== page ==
SpaceX postpones 'static test' fire of Falcon Heavy engines

Posted January 14, 2018

SpaceX defended its rocket performance during the weekend launch of a secret US satellite, responding Tuesday to media reports that the satellite codenamed Zuma was lost.

Yet SpaceX seems confident that it played its part in the Zuma mission well, and the company does not foresee this mission disrupting its schedule. The company cheered a successful liftoff and then the touchdown of its first-stage booster back on land so that it could be flown again, a practice created to lower the cost of spaceflight.

However, SpaceX never officially confirmed the success of the mission.

As reported by the Wall Street Journal, the satellite failed to separate properly during the second stage of the mission and dived back into the Earth's atmosphere which caused the failure of the designated mission.

SpaceX's review so far indicates that "no design, operational or other changes are needed", Shotwell said.

The Falcon 9 rocket was able to make a successful powered landing back on the ground after separating from the upper stage.

Last year, SpaceX launched two national security missions with its workhorse Falcon 9 rocket.

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SpaceX's new, powerful rocket, the Falcon Heavy, is at its launch pad at NASA's Kennedy Space Center, awaiting an engine test-firing.The California-based company aims to launch the Heavy by month's end.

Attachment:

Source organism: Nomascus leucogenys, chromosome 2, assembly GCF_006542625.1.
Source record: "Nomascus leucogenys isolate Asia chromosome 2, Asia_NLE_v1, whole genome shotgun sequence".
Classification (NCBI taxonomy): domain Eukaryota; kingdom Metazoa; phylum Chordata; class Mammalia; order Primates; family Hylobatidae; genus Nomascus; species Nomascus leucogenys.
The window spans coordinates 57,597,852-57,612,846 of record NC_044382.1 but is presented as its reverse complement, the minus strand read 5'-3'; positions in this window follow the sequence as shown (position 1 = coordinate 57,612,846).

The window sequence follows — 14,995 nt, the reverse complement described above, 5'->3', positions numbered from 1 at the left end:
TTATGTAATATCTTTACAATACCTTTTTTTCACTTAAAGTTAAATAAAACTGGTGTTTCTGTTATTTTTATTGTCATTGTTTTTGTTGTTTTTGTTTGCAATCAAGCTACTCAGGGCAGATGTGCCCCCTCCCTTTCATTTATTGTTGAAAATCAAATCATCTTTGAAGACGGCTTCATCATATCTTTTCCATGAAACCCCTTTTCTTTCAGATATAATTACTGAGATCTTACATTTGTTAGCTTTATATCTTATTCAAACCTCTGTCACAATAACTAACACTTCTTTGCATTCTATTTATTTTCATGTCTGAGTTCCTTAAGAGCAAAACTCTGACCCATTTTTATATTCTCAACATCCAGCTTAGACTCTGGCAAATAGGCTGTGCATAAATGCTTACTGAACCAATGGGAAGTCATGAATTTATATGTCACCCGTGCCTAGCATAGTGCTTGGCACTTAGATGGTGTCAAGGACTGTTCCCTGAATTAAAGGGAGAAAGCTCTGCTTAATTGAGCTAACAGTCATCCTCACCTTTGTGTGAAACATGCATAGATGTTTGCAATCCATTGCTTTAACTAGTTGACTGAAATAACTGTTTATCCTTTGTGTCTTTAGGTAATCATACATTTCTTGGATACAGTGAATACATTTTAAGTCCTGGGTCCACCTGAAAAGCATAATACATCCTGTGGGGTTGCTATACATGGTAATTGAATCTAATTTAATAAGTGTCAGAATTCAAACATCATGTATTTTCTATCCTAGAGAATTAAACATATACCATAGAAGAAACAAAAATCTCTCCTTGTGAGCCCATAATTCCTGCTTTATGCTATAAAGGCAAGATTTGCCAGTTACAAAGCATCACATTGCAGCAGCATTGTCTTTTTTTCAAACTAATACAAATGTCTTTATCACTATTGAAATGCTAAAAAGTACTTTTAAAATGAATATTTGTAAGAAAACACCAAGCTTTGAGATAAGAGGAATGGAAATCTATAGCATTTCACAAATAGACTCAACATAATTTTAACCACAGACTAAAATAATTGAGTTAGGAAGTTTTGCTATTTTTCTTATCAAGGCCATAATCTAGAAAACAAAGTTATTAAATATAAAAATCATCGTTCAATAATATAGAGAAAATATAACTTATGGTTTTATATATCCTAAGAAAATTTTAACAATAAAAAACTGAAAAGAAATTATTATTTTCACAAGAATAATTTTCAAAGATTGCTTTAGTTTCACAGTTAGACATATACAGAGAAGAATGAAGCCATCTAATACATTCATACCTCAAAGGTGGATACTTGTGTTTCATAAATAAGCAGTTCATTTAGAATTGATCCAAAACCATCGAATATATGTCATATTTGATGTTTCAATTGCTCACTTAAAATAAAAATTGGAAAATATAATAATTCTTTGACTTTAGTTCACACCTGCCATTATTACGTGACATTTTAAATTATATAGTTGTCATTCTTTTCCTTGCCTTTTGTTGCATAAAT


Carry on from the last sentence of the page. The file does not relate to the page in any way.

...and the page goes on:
Information published that is contrary to this statement is categorically false.

At Pad 39A, where Saturn V rockets and space shuttles launched, the first SpaceX Falcon 9 Heavy rocket is standing tall on the pad, where the commercial company's team was scheduled to perform a "static fire" test Thursday.

Falcon Heavy launches start at $90 million, compared to the starting price of $62 million for the smaller Falcon 9, according to SpaceX's website. Musk has said BFR could be used for missions ranging from taking satellites to low-Earth orbit to colonizing Mars.

"We have made a decision to stand down and take a closer look at data from recent fairing testing for another customer", said SpaceX communications director John Taylor at the time.

"If we're talking about expanding exploration, it will be good to have more capabilities", said Olga Bannova, research associate professor and director of the space architecture graduate program at the University of Houston's college of engineering. "We are also preparing for an F9 launch for SES and the Luxembourg Government from SLC-40 in three weeks". Rumours have arisen that the mission was carrying a spy satellite of Pentagon and that it even had the capability to fix other satellites.